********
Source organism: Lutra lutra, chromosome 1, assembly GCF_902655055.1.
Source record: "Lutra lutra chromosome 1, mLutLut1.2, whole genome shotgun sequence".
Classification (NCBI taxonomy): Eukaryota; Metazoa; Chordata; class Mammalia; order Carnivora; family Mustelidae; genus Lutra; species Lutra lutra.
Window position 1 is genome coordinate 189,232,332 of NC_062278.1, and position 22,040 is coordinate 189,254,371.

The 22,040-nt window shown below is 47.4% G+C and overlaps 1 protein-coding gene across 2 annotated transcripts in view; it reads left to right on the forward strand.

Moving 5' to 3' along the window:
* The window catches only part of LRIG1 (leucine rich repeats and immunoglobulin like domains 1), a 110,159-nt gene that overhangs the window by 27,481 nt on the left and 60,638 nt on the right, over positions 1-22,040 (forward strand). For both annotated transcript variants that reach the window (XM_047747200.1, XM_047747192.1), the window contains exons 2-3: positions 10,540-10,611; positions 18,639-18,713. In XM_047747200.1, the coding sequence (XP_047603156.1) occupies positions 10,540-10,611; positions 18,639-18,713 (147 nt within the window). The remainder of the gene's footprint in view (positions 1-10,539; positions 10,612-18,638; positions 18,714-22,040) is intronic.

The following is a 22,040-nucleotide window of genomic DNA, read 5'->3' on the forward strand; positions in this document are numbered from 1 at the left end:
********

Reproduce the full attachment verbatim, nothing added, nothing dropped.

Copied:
Source organism: Lutra lutra, chromosome 1, assembly GCF_902655055.1.
Source record: "Lutra lutra chromosome 1, mLutLut1.2, whole genome shotgun sequence".
Classification (NCBI taxonomy): Eukaryota; Metazoa; Chordata; class Mammalia; order Carnivora; family Mustelidae; genus Lutra; species Lutra lutra.
Window position 1 is genome coordinate 189,232,332 of NC_062278.1, and position 22,040 is coordinate 189,254,371.

The 22,040-nt window shown below is 47.4% G+C and overlaps 1 protein-coding gene across 2 annotated transcripts in view; it reads left to right on the forward strand.

Moving 5' to 3' along the window:
* The window catches only part of LRIG1 (leucine rich repeats and immunoglobulin like domains 1), a 110,159-nt gene that overhangs the window by 27,481 nt on the left and 60,638 nt on the right, over positions 1-22,040 (forward strand). For both annotated transcript variants that reach the window (XM_047747200.1, XM_047747192.1), the window contains exons 2-3: positions 10,540-10,611; positions 18,639-18,713. In XM_047747200.1, the coding sequence (XP_047603156.1) occupies positions 10,540-10,611; positions 18,639-18,713 (147 nt within the window). The remainder of the gene's footprint in view (positions 1-10,539; positions 10,612-18,638; positions 18,714-22,040) is intronic.

The following is a 22,040-nucleotide window of genomic DNA, read 5'->3' on the forward strand; positions in this document are numbered from 1 at the left end: